My nephew, 5 and a half years old, inspired by my brother, Paul, has been drawing monsters. Here, though, is one he drew after seeing my drawings of the yokai Dodomeki and Hyakume:

Arm of a Dodomeki, by Kurt Komoda

Hyakume , by Kurt Komoda

And here is his version:

Dodomeki/Hyakume by Gavin Komoda, 2011

 So, that was a child's interpretation of my interpretation of a Japanese Yokai. Naturally, I had to do MY interpretation of the interpretation of my original interpretation:

My version of Gavin's Dodomeki/Hyakume, by Kurt Komoda

It kind of has the body of a horned toad. The way I drew it, this is a top view, and it lies on it's belly, like a horned toad. Upon reconsideration, I doubt that that was what my nephew intended.

Finally, we have Gearis. An original creation by my nephew- and my version, based on his drawing: 

I think I should have drawn the legs to be more like his. A friend saw this and, from the thumbnail, thought that Gearis was holding a saxophone in one hand.

I intend to re-draw more of my childhood drawings, but I really hope I can get out of this damned slump and start producing some work of my own for something good.


  1. Ok, I have to tell you because it's weird (premise: it's Saturday and I have plenty of free time): at first, I was reading "Yet Another Fantasy Gamer Comic" and there was a Penanggalan, so I searched more about it on Wikipedia and one of the references was Agony a Go-Go. From there (or searching your name on Google because I wanted to see more of your ideas, I don't remember) I stumbled upon NYCGoth and your blogs. It was like a trip through two decades.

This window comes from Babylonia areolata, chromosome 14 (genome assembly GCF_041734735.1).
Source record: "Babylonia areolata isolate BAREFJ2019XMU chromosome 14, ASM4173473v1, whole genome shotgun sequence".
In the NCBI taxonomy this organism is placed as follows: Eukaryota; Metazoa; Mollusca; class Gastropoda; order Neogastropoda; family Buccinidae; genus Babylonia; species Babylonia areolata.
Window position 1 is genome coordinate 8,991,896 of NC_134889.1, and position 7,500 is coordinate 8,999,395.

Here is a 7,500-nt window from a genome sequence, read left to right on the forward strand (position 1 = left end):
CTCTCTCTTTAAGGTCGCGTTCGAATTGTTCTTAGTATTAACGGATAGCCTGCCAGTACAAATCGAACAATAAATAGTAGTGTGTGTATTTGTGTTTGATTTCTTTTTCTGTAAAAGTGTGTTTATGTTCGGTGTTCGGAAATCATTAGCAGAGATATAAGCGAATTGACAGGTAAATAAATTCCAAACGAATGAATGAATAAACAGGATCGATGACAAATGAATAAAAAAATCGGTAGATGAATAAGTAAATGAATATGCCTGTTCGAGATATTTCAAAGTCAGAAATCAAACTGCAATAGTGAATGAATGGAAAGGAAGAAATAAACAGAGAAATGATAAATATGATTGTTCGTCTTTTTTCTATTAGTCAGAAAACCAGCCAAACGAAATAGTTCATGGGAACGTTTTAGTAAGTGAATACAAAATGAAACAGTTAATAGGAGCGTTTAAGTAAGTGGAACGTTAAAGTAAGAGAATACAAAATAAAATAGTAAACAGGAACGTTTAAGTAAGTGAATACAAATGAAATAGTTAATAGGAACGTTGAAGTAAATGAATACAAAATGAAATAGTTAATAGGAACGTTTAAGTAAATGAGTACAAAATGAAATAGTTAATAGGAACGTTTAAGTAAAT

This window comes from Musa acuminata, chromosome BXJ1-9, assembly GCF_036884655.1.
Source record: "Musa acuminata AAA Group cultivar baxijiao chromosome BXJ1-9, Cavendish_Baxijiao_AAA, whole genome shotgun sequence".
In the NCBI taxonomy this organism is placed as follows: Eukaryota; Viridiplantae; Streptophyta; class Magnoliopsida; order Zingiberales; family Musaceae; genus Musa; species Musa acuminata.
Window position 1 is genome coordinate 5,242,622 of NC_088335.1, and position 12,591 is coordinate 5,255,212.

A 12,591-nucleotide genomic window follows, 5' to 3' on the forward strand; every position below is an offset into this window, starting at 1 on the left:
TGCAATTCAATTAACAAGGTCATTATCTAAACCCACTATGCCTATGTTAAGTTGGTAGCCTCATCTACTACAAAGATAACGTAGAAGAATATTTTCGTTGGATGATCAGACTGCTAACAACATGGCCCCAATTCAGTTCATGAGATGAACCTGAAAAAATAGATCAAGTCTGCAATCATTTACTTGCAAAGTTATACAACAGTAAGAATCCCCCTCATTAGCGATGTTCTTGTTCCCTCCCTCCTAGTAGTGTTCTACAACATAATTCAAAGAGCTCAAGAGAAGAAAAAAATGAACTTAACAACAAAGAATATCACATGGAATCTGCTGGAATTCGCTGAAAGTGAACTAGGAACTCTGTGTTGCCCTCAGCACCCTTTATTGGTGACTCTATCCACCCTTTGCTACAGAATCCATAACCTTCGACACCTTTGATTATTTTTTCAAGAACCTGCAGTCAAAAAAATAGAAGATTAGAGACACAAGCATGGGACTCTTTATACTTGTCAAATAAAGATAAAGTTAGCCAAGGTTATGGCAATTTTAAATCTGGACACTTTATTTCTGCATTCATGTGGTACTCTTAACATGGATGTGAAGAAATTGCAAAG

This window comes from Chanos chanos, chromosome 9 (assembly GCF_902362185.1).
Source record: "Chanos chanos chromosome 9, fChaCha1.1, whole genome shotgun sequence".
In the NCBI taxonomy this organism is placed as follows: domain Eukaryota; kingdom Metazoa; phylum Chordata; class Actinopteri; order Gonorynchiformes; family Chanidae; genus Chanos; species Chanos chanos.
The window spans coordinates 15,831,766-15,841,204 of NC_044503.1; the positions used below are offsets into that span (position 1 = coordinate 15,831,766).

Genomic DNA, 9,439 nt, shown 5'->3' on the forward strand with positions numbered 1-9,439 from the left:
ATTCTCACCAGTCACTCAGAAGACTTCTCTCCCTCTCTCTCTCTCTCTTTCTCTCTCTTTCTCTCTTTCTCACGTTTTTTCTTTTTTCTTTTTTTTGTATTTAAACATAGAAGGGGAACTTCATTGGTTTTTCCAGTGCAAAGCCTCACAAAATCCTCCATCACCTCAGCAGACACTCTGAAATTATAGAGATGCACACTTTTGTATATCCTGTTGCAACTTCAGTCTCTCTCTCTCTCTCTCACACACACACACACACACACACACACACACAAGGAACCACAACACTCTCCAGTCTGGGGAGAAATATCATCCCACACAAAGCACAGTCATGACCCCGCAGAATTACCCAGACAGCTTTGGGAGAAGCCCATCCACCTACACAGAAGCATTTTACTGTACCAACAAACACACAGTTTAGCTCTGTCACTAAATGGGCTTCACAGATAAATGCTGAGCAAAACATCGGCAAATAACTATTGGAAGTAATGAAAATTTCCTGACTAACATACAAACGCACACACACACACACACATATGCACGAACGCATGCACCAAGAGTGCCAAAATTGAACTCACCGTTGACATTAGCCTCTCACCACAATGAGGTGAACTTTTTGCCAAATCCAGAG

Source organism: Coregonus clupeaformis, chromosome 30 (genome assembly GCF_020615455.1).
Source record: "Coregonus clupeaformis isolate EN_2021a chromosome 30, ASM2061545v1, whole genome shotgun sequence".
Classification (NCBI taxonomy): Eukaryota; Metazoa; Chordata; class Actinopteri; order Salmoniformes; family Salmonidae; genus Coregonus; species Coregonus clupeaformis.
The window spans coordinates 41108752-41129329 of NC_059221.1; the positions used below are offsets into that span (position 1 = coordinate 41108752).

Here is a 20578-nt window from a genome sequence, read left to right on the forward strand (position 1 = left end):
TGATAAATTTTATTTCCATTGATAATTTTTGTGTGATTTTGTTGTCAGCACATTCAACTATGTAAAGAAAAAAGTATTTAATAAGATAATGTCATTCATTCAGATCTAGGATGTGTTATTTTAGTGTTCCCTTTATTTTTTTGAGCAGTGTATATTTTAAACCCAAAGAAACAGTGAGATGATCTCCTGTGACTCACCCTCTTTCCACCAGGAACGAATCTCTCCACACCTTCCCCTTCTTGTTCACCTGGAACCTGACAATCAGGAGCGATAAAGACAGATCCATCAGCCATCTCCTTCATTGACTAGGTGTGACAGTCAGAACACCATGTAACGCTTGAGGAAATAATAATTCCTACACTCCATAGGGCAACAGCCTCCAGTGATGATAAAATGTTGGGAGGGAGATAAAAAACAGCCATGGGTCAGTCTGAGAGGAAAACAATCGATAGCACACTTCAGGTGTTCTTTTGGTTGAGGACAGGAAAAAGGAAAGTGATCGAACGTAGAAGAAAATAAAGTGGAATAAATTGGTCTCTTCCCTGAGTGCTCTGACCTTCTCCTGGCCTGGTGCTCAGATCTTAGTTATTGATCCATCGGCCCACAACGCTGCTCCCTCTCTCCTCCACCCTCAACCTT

I like your creativity and the works of you and your brother. Your style would be perfect for graphic novels or graphic collections. Keep up the good work!
    Ps: yes, probably AaGG would be better as your personal site, since it's not that easy finding your drawings on the web (and that site is kinda dead, sadly).

  2. Honestly, you drew better when you were 4
    ...than I draw today.

    feeling very inspired right now. thanks.

  3. Okay, I am VERY late in responding to these comments- I thought this was set up to notify me if someone left a comment, but I guess not.

    Thank you both for your comments!

    In the 90's, there was almost nothing about the Penanggalan on the internet, aside from it's entry in AD&D's Fiend Folio and a casual mention on various "vampire encyclopedia" pages. I had only one book that went into a bit more detail about the legend, but even that was lacking. When I created Agony a Go-Go, I had always wanted to do something with the creature, so I embellished her backstory quite a bit.

    It wasn't long after that that I started seeing my drawings and MISinformation appearing on other sites- these vampire/folklore encyclopedia pages and mythology websites. I would write to these people saying that I made a lot of it up, but would never hear back. Today,my Penanggalan page(which is still referenced by Wikipedia) - http://www.agonyagogo.com/penina.html - is set up in white and red text. The white text (got the idea from Penn and Teller) comes from research, while the red text is what I've added.

    AaGG is so desperately in need of an overhaul! I think it'll just be a site of monsters and creepy drawings. Big surprise.

    Nirlix- I wish my creative mind was as free and untethered from this need to be realistic as it was when I was 4.